The Legendary Lockheed Constellation

By Stephan Wilkinson
5/14/2009 • Aviation History

A Lockheed C-121A, the U.S. Air Force version of the L-749 Constellation, makes a picture-perfect turn (Tony Zeljeznjak).
A Lockheed C-121A, the U.S. Air Force version of the L-749 Constellation, makes a picture-perfect turn (Tony Zeljeznjak).

‘It was a source of some amusement (or terror, depending on one’s anxiety level) to Constellation passengers that the turbo compound engines spouted long tails of flame from their exhaust pipes’

The Lockheed Constellation may be the object of more misinformation and fables than any other airliner ever made.

Howard Hughes designed it. (No. He designed Jane Russell’s cantilever bra, but he only specified the range and speed parameters he wanted for a new TWA transport.)

The Constellation’s fuselage is shaped like an airfoil to add lift. (No. It curves upward at the rear to raise the triple tail out of the prop wash and slightly downward at the front so the nosegear strut didn’t have to be impossibly long. Lockheed decided that the airplane’s admittedly large propellers needed even more ground clearance than did Douglas or Boeing on their competing transports, which resulted in the Connie’s long, spindly gear legs.)

It was known as “the world’s best trimotor” because it had so many engine failures that it often flew on three. (No. Boeing 377 Stratocruisers with R-4360 “corncob” engines had far more failures in airline service. There were a number of engine fires during the Constellation’s early development, but many airline pilots flew it for years without ever feathering an engine.)

The Constellation was the first pressurized airliner. (The Boeing 307 Stratoliner in fact was.)

The Constellation was the first tricycle-gear airliner. (The award goes to the Douglas DC-4.)

One Constellation passenger got glued to a toilet seat when cabin pressurization failed. (Actually, that one’s true. Stories of this happening on modern jets are urban legends, but Connies had far more primitive potties. When the valve that emptied the toilet into the unpressurized reservoir failed on one airline flight, the poor lady who happened to be in the blue room at the time became the cork that maintained cabin pressure. She was freed when the crew depressurized the airplane.)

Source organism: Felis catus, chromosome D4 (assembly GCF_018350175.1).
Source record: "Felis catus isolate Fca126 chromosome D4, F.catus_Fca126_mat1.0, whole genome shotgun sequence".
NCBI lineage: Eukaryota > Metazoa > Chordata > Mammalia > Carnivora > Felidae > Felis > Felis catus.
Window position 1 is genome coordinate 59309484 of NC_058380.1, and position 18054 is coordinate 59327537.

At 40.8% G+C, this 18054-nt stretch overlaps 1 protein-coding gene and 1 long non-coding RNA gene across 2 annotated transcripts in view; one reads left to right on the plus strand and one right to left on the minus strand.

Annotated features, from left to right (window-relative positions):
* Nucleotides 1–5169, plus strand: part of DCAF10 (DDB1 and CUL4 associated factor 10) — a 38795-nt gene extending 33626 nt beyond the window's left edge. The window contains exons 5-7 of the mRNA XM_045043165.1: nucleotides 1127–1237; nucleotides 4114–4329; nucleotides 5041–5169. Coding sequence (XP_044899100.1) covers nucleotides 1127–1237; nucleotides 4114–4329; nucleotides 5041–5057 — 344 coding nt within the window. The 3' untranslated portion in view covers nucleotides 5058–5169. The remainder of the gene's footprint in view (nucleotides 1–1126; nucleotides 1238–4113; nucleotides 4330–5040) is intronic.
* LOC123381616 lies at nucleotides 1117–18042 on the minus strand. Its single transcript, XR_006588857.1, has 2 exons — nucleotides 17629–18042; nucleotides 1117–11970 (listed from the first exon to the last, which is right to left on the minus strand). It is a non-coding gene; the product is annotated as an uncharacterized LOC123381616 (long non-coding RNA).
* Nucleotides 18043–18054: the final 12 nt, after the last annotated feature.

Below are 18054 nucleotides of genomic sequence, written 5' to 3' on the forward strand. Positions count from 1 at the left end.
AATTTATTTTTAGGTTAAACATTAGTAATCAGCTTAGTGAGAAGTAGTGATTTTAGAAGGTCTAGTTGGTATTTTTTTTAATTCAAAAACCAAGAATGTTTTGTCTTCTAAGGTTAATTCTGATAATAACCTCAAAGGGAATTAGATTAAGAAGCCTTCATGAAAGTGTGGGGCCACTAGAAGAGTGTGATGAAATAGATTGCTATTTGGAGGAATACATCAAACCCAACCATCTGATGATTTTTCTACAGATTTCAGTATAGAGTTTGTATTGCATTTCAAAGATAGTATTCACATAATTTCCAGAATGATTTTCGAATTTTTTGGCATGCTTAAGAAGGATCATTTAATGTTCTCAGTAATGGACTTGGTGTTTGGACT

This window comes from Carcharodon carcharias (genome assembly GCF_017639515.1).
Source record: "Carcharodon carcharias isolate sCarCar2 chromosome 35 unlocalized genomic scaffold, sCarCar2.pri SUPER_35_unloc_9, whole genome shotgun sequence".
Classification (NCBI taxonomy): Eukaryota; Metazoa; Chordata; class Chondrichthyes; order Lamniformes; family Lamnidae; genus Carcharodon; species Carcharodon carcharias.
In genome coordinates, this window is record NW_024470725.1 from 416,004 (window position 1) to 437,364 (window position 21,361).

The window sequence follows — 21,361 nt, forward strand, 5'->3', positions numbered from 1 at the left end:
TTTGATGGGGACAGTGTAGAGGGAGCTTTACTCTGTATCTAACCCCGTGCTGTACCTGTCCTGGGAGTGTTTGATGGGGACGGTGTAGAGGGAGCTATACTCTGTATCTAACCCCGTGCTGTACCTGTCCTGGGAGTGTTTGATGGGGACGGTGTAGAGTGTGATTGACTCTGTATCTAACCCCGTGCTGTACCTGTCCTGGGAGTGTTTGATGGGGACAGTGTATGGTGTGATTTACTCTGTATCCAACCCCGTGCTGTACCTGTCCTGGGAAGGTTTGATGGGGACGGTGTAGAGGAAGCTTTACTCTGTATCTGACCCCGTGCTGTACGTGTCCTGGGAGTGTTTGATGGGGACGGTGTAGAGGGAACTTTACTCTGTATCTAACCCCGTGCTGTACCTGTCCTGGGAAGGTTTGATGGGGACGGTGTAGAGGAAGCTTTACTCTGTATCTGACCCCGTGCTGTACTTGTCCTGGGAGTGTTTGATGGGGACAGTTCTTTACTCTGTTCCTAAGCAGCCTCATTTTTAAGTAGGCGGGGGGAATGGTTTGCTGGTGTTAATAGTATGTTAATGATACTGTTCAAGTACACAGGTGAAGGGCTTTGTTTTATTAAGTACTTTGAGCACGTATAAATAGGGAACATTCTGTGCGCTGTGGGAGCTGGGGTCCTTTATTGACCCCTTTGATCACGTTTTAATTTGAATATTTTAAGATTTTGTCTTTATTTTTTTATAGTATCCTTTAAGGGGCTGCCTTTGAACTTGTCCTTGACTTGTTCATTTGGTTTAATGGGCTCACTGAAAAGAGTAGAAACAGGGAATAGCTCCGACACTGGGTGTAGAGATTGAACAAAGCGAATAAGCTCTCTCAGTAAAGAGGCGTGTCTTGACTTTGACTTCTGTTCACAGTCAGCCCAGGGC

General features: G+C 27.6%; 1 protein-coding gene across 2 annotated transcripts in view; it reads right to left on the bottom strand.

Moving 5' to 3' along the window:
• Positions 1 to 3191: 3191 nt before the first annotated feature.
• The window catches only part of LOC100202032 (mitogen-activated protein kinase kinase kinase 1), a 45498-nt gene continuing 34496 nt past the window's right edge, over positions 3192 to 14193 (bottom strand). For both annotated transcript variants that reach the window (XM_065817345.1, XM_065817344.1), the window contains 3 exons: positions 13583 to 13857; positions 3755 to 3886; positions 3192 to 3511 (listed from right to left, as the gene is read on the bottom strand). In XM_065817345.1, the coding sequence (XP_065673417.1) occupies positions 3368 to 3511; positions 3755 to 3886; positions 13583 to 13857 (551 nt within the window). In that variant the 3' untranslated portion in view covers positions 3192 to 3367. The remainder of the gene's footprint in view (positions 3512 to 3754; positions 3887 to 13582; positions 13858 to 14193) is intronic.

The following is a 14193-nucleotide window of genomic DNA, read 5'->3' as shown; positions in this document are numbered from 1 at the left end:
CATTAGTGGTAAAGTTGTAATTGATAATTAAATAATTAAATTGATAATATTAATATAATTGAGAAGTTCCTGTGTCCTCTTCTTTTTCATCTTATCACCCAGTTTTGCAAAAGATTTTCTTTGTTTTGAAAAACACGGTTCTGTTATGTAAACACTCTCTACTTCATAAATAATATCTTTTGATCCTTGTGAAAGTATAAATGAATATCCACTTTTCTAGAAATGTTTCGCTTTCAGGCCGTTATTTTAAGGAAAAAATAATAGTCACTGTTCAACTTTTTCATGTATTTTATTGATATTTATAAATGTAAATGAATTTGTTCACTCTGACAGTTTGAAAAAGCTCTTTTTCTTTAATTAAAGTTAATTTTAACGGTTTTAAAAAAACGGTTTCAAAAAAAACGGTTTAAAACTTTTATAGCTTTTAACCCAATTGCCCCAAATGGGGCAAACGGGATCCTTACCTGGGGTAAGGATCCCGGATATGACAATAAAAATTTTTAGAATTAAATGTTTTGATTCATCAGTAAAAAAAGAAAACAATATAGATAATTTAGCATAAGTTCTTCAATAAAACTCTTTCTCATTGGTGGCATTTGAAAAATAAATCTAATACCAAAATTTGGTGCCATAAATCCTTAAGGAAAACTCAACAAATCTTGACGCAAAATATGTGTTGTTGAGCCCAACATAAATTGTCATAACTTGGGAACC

Still, for an airplane that was produced in relatively small numbers by civil standards; that turned out to be a failure in its briefly spectacular ultimate version, the L-1649A Starliner; and that always played second fiddle to the more profitable, more economical and more easily manufactured competition from Douglas—the DC-4, -6 and -7—the Connie has lived in legend far beyond anything that its imaginative, graceful but complex design perhaps deserves. Stiff-necked Eddie Rickenbacker, the president of Eastern Air Lines, forbade his pilots to call the airplane “Connie,” convinced it sounded effeminate. Whether Captain Eddie’s prohibition had any effect on Eastern crews isn’t known, but the rest of the aviation world, which idolized the Connie, certainly ignored it.

When the Constellation was conceived, Lockheed was not a player in the air transport business. The company made some large single-engine “airliners” based on the Vega, as well as the Lockheed 10, 12 and 14 twins, all of which were blown away by the ubiquitous Douglas DC-3. Douglas, the industry leader, was already at work on its own four-engine, triple-tail design, the DC-4E. Boeing had a substantial background in large four-engine transports—the huge 314 Pan Am Clipper flying boats and the 307 Stratoliner under development—and even Martin and Sikorsky had more experience with big multimotors, with their own four-engine flying boats.